OREM -- Utah Valley University's aviation science program is making changes after a deadly plane crash, and two external audits that suggested there are safety concerns within the program.
The most recent audit followed the November plane crash in Payson that killed UVU flight instructor Jamie Bennee and student David Whitney, The Daily Herald of Provo reported.
The audit, ordered by university President Matthew Holland and other administrators, calls for the department to establish a formal safety program with a "safety professional" to manage it. The report also said flight instructors seem to have too many students and not enough availability.
Utah Valley University spokesman Brad Plothow said the school is making organizational and other changes to improve the program's safety. The university is seeking applications for a safety director and certified flight instructor.
Plothow said UVU has always provided a high-quality flight environment but remains committed to the "principle of continuous improvement."
Duties are being realigned and "check" pilots are being added, he said. Such pilots will provide a check-and-balance feature not present under the previous organizational structure, he said. Chief instructors will assume a supervisory role as part of the organizational changes, he said.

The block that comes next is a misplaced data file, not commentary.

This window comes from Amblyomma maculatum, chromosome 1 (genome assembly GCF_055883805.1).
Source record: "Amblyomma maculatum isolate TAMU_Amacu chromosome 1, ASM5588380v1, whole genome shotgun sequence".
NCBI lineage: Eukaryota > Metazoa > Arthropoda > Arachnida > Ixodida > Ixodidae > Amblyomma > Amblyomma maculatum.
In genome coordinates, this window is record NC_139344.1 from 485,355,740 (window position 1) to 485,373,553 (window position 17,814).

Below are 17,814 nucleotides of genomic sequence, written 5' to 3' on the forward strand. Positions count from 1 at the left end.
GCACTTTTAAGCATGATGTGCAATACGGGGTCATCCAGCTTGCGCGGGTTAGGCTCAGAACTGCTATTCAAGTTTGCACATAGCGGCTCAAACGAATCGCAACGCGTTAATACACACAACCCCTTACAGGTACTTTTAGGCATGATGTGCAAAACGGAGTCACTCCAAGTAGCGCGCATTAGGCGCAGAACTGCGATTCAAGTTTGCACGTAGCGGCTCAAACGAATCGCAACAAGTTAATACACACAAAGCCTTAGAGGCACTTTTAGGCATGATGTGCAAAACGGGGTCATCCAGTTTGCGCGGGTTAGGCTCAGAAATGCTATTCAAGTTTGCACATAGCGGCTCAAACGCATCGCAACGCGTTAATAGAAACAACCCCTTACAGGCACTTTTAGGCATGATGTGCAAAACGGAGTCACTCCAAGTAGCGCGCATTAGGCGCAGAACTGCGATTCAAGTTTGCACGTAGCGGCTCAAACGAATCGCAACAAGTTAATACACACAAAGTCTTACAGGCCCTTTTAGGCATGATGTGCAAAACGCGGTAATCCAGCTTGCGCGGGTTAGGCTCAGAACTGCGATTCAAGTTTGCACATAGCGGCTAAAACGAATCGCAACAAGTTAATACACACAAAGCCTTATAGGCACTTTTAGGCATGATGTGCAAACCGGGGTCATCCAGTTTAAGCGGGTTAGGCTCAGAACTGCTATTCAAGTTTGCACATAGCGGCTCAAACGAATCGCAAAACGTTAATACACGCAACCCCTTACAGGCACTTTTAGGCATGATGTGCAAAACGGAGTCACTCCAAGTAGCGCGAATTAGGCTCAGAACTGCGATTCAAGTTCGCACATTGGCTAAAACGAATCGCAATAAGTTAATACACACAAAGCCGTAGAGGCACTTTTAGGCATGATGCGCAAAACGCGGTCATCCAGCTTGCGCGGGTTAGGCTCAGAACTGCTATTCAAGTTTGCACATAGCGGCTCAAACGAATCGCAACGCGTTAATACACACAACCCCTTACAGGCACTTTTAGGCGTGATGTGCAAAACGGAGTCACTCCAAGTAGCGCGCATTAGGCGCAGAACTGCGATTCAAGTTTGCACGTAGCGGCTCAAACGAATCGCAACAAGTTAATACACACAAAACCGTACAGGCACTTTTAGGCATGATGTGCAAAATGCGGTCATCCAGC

The latest audit was conducted by Embry-Riddle Aeronautical University in Prescott, Ariz.
Gary Northam, dean of the College of Aviation at Embry-Riddle, said the 12-page safety report was issued after students, instructors and administrators were questioned about the safety of the program and the effectiveness of the training and administration.
"Students were not aware of a lot of safety being stressed," he said.
A 2009 audit by the University Aviation Association reported similar findings.
Bennee and Whitney died Nov. 17 when their single-engine Diamond Da-20 crashed nose-first into a Payson driveway and broke into pieces, authorities said.
It was the first fatal accident involving a UVU aircraft in the history of the university's aviation program, which includes about 400,000 flight hours.
According to a UVU news release issued after the deadly crash, the aviation program has eight full-time faculty and another 52 adjunct flight instructors, and averages about 30 flights a per day. About 350 students are receiving academic and flight training through UVU locally.